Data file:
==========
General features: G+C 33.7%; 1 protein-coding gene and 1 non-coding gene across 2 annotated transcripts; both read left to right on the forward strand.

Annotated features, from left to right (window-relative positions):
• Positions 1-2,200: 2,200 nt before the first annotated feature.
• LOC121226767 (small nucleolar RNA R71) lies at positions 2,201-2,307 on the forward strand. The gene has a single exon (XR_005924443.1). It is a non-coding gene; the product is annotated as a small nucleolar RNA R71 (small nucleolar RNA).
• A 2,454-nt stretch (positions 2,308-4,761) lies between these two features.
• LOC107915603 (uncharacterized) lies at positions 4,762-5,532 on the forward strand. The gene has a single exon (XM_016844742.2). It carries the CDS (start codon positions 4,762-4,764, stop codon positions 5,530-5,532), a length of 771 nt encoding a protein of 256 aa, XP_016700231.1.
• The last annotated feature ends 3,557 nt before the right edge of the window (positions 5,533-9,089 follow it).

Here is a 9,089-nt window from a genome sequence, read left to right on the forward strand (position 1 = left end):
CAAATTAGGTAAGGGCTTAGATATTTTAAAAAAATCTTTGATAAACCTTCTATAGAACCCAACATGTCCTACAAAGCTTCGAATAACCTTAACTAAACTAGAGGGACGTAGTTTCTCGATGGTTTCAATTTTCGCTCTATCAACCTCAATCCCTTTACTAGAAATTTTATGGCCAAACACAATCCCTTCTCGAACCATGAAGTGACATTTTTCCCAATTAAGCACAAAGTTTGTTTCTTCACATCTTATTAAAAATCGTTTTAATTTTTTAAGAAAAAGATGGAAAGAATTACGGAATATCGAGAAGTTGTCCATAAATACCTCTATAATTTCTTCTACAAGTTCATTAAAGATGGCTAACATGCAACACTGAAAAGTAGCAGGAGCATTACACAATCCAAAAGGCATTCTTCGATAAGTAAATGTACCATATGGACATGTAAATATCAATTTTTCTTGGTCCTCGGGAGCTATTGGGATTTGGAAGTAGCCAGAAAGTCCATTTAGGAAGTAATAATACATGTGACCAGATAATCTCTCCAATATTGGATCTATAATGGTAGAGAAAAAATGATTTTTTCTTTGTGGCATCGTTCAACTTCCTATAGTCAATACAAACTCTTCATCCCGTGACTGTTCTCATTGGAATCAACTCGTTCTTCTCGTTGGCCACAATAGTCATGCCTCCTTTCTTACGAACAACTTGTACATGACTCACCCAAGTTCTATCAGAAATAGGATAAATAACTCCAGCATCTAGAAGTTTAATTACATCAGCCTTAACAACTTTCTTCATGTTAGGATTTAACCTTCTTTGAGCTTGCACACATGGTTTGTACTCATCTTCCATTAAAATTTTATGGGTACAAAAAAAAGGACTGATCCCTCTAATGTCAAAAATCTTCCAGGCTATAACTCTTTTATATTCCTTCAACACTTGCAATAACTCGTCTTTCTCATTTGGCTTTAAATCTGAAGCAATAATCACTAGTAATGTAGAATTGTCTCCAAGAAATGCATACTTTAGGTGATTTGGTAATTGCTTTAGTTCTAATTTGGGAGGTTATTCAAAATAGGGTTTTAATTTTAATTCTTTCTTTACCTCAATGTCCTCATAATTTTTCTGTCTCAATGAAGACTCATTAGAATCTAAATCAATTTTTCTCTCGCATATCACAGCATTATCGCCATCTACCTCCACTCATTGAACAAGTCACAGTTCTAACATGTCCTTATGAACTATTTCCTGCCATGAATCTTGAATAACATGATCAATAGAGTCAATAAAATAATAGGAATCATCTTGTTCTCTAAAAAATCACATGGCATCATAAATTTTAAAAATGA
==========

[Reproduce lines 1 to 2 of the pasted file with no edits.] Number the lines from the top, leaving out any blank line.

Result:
General features: G+C 33.7%; 1 protein-coding gene and 1 non-coding gene across 2 annotated transcripts; both read left to right on the forward strand.

Annotated features, from left to right (window-relative positions):